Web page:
The claim here literally included the figure, where Fressola prohibits incorporation of a figure by reference. But even if Fressola were applied here, it seems to me Fressola's exception might apply:
Incorporation by reference to a specific figure or table is permitted only in exceptional circumstances where there is no practical way to define the invention in words and where it is more concise to incorporate by reference than duplicating a drawing or table into the claim.

Monday, November 22, 2010

PTO proposes new appeal rules

Last week the PTO released a Notice of Proposed Rulemaking for rules governing ex parte appeals before the BPAI. (Read the official notice here.)

Generally, these rules make the applicant's job easier. The PharmaPatents blog has a nice summary here, so I won't bother with one. I will also tell you my personal favorite among all the changes: Summary of the Claimed Subject Matter. The current rule requires an explanation of each limitation of each claim under appeal. The proposed rule requires only an explanation of "each limitation in dispute by appellant." Less work for me and a reduced file wrapper as compared to the current practice.

I'm also glad to see a detailed explanation – almost three pages – of what constitutes a new ground of rejection in an Examiner's Answer. Five examples of what does constitute a new ground and five examples of what does not. While I don't particularly like the "not a new ground" list, I'm happy to have guidance from the PTO rather leaving this up to the Examiner's interpretation. While this guidance is not part of the text of the rule itself, I would confidently refer to the Federal Register Notice when arguing that the Answer did contain a new ground, if it came to that.

Past History: As you may recall, the PTO suspended the last proposed package of appeals rules. That package was supposed to go into effect December 2008, but ended up suspended after significant comment from patent practitioners. The currently proposed rule package bears little resemblance to the last one –which is a good thing.

Wednesday, November 17, 2010

BPAI affirms obviousness because airbag inflatable to a graphically determined pressure does not structurally distinguish over any other airbag

Takeaway: In Ex parte Bayley, the BPAI affirmed an obviousness rejection because "an airbag inflatable to a first pressure  ...  determined from a graph that plots pressure versus thickness" did not distinguish the airbag from any other airbag. The BPAI found that the pressure determination limitation was not a structural limitation, and thus did not give it patentable weight.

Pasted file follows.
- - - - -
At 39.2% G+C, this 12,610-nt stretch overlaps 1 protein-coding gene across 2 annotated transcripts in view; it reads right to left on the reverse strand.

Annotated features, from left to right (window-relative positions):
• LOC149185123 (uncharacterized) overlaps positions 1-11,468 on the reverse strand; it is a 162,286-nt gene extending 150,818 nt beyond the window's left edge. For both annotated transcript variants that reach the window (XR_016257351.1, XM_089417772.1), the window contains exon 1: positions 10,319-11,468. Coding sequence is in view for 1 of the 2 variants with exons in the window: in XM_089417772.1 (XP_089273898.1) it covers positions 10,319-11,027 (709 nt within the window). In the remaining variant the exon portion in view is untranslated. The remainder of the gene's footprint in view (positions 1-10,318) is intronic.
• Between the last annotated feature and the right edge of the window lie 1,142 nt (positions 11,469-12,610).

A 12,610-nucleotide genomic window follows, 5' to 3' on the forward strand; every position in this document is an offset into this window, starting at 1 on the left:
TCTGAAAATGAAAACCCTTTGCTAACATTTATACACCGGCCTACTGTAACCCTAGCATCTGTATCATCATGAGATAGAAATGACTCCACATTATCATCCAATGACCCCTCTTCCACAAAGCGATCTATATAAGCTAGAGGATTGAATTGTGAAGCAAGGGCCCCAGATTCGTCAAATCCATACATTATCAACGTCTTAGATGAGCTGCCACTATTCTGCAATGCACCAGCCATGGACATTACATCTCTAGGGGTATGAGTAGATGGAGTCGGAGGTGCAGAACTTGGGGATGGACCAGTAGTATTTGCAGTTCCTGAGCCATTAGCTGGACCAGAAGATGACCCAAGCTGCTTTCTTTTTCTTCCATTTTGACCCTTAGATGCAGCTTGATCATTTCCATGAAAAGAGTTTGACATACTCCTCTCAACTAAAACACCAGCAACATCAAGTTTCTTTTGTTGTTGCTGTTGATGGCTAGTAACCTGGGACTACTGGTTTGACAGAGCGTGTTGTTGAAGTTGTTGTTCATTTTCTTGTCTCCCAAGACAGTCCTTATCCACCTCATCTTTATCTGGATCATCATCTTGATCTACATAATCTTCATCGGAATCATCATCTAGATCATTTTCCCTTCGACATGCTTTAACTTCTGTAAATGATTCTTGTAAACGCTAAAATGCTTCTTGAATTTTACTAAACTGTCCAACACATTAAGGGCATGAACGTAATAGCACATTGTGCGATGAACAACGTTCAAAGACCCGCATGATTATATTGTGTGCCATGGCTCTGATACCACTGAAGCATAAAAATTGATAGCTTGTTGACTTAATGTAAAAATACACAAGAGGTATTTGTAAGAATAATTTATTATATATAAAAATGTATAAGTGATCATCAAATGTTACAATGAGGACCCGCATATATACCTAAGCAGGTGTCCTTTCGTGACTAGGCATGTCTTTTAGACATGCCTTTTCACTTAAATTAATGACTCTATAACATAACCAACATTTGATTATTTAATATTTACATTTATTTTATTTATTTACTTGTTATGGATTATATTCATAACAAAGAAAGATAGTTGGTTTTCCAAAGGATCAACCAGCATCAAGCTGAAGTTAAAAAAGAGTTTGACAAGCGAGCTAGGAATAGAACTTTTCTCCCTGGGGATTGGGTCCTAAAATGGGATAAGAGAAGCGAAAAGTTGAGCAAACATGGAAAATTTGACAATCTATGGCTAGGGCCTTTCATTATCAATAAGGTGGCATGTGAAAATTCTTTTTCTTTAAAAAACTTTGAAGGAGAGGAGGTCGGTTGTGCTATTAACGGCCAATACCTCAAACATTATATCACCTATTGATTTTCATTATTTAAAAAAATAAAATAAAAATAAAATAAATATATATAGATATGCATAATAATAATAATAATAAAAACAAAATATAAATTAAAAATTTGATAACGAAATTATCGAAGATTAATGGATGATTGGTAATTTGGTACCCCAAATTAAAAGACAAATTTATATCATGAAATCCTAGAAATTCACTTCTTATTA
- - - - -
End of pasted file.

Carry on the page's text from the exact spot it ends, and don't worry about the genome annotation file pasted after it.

Ex parte Bayley
Appeal 2009008110, Appl. No. 11/175,731, Tech. Center 3600
Decided October 21, 2010

The claims were directed to a vehicle airbag system. The limitation at issue (emphasized below) related to the pressure used to inflate the airbag.

19. A system for helping to protect an occupant of a vehicle ... said system comprising:
     an inflatable vehicle occupant protection device  ... ; and
     an inflation fluid source actuatable to provide a volume of inflation fluid to said inflatable volume sufficient to inflate said inflatable vehicle occupant protection device to at least a first pressure,
     said first pressure being determined from a graph that plots pressure in said inflatable vehicle occupant protection device versus said thickness of said inflatable vehicle occupant protection device ...

The Examiner rejected claim 19 as obvious. The Examiner relied on one reference to teach a relationship between inflation pressure and airbag thickness, and another reference to teach all the other elements.

The Examiner indicated that no patentable weight was given to using a graph to determine the inflation pressure. The Examiner characterized this use of a graph as merely “an intermediary step in a design process” and “not germane to the patentability of the apparatus because there is no structure that is imparted by the design step that distinguishes the airbag claimed from the prior art airbag.”

In the Appeal Brief, the Applicant argued that the graphically determined inflation pressure was a structural rather than a process limitation and should therefore be given patentable weight. Specifically, the Applicant argued that the limitation of a “graphically approximated pressure” should be interpreted as a structural limitation because it defines the pressure of the inflation device, which is “an objectively observable characteristic of the device.” According to the Applicant, the relationship embodied by the graph “imparts upon the protection device a particularized inflation pressure depending on the thickness of the airbag.”